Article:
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Posts Tagged ‘traveling’

Okay, where were we when we were so rudely interrupted?

Or, more to the point, why were we so rudely interrupted?

Well, let me tell you!

First, my apologies. I promised a lot and haven’t delivered, and I hate it when that happens. But I have been taking lots of notes, and have several interesting stories to tell, so perhaps that will make up for the lack of news recently.

Now, as to the why …

While we were in Banff, because of the complicated logistics of traveling with two people with special diets, plus a large dog and 2 cats, I had to start planning the next stages of the journey right away. My daughter Julia and I were looking forward particularly to seeing the part of Canada surrounding the Great Lakes, places like Thunder Bay. But it was like beating my head against a wall.

There was a three day stretch of look-at-the-scenery driving where I simply could not find any pet friendly hotels or places to get the food we needed … and at that point I had literally run out of protein I could eat without uncomfortable backlash. And I wasn’t having any luck figuring out where to get it before Ottawa or Montreal.

Then, to cap it all off, we realized that my prescriptions (and our elderly dog’s) would run out in a little over a week.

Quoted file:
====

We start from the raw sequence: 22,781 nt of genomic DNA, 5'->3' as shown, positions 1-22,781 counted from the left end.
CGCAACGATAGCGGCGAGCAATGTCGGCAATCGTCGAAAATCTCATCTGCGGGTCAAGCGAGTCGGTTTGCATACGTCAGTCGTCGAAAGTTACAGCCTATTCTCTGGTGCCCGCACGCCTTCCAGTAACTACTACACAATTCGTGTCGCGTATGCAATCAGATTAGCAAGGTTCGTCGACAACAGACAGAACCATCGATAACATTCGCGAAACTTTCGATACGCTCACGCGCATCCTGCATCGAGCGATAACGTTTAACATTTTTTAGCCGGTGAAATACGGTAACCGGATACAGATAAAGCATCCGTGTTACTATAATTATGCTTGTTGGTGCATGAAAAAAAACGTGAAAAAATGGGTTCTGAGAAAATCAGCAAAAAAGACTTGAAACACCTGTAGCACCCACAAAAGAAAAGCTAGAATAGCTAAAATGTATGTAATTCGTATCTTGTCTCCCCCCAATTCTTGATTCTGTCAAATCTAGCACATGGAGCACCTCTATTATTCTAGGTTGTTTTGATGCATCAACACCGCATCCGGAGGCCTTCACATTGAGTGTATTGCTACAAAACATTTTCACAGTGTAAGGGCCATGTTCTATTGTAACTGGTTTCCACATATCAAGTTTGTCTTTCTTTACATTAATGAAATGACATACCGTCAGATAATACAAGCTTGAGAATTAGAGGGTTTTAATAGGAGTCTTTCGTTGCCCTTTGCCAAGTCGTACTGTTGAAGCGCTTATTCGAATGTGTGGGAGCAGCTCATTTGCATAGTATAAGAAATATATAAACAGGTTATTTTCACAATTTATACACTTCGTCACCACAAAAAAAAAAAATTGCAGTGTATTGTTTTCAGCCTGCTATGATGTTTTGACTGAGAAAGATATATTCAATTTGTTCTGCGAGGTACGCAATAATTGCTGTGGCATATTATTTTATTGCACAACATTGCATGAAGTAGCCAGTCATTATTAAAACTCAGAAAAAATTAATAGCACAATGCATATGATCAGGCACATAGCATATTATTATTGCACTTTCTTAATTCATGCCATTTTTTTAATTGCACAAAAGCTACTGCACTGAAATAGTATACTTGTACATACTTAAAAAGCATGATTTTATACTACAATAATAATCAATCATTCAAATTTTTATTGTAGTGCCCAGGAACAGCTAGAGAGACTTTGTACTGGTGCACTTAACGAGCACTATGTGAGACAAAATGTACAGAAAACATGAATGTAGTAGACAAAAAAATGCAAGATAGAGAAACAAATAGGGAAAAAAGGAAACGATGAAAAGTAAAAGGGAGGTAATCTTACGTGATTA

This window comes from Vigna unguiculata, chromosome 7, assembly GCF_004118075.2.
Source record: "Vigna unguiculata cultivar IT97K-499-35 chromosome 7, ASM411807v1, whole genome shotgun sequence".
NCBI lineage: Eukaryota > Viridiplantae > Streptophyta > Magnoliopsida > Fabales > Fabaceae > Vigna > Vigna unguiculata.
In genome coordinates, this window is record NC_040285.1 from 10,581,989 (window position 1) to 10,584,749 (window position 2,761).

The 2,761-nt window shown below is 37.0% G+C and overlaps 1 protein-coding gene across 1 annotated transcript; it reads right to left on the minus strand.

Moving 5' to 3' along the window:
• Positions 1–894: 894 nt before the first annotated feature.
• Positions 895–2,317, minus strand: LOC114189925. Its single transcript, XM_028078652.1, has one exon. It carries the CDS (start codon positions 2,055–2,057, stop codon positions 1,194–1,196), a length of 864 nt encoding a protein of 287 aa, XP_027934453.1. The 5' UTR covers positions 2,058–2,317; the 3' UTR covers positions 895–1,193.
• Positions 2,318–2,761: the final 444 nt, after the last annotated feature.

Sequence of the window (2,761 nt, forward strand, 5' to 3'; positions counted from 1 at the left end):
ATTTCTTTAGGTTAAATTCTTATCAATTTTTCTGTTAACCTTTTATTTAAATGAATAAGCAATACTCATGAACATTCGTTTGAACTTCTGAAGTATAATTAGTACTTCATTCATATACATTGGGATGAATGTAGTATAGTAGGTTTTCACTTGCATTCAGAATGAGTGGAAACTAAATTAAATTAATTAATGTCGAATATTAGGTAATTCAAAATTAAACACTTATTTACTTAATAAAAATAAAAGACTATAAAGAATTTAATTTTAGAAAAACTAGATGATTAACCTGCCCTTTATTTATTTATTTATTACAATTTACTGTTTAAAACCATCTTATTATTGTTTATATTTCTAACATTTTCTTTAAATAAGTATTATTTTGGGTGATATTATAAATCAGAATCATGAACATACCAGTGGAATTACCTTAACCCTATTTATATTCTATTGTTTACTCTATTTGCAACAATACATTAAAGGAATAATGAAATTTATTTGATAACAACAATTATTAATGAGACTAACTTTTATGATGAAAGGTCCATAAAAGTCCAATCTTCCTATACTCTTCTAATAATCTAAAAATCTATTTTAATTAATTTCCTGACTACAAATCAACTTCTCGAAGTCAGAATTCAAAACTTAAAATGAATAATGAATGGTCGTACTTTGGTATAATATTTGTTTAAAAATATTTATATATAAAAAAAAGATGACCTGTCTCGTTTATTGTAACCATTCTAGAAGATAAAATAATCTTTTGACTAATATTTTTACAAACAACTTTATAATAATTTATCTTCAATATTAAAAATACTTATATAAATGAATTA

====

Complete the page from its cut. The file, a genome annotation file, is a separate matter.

And, finally, three mornings in a row, I was awakened with a phrase running through my head which seemed relevant … especially since most of the really important personal input I receive from my guidance comes that way.

What was the phrase?

Well, if you’ve read Tolkein’s The Hobbit, or seen a cartoon version, you probably remember that the wizard Gandalf showed up at Bilbo Baggins’ house one evening out of the blue with a bunch of rowdy dwarves intent on dragging Bilbo off on an adventure. When asked if he’d like to join them, Bilbo said something like:

“Oh, dear me, no! Adventures make one late for dinner.”

That’s the phrase that was waking me up at 3 am. To me it meant, essentially, that timing was getting important, and that it was time to quit fooling around and get where we were going, or we’d miss our “dinner.” It seemed to me that it meant that housing opportunities, and job opportunities, would be missed if we didn’t get our respective rear ends in gear. We’ll see if my interpretation is correct … I certainly am not up for anything like Bilbo’s adventure at this point in my life!

Yeah, yeah, I know Bilbo’s adventure rocked all of Middle Earth … but, when you think about it, things would have been easier -at least in the short term – if he had stayed home, though of course we would have missed out on one of the great stories of our time. Tough choice.

Anyway, I shifted planning gears … and, amazingly, as soon as I started looking at a route through the US to Maine, it was simple to find housing and the food we needed. Plus the journey would be a week shorter. So, okay, that door opened when the other stubbornly remained closed, so we headed for the US border with all speed.

(And crossing the border will be featured in a future post … “Being Different – the Good, the Bad & the Ugly.” A tale full of sound & fury, I promise!)